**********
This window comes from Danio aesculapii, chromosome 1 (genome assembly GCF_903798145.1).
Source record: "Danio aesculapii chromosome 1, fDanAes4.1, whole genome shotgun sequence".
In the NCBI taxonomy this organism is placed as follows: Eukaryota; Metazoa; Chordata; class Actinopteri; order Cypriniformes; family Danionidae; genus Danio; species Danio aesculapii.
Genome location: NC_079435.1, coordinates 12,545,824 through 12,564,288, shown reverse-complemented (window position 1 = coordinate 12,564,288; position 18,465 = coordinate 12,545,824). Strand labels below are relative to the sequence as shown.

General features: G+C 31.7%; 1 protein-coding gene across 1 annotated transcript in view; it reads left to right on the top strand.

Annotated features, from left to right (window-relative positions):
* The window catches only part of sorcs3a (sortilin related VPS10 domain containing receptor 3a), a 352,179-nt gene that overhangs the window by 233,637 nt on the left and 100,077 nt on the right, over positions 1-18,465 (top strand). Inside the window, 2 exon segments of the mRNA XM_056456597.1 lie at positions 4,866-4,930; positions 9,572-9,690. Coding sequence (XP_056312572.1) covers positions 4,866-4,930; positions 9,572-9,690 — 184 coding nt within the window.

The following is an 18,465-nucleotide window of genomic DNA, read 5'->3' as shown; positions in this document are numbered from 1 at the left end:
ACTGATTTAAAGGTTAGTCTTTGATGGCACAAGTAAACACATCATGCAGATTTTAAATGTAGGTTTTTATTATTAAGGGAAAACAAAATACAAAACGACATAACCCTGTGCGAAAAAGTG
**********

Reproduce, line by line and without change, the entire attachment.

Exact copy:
This window comes from Danio aesculapii, chromosome 1 (genome assembly GCF_903798145.1).
Source record: "Danio aesculapii chromosome 1, fDanAes4.1, whole genome shotgun sequence".
In the NCBI taxonomy this organism is placed as follows: Eukaryota; Metazoa; Chordata; class Actinopteri; order Cypriniformes; family Danionidae; genus Danio; species Danio aesculapii.
Genome location: NC_079435.1, coordinates 12,545,824 through 12,564,288, shown reverse-complemented (window position 1 = coordinate 12,564,288; position 18,465 = coordinate 12,545,824). Strand labels below are relative to the sequence as shown.

General features: G+C 31.7%; 1 protein-coding gene across 1 annotated transcript in view; it reads left to right on the top strand.

Annotated features, from left to right (window-relative positions):
* The window catches only part of sorcs3a (sortilin related VPS10 domain containing receptor 3a), a 352,179-nt gene that overhangs the window by 233,637 nt on the left and 100,077 nt on the right, over positions 1-18,465 (top strand). Inside the window, 2 exon segments of the mRNA XM_056456597.1 lie at positions 4,866-4,930; positions 9,572-9,690. Coding sequence (XP_056312572.1) covers positions 4,866-4,930; positions 9,572-9,690 — 184 coding nt within the window.

The following is an 18,465-nucleotide window of genomic DNA, read 5'->3' as shown; positions in this document are numbered from 1 at the left end:
ACTGATTTAAAGGTTAGTCTTTGATGGCACAAGTAAACACATCATGCAGATTTTAAATGTAGGTTTTTATTATTAAGGGAAAACAAAATACAAAACGACATAACCCTGTGCGAAAAAGTG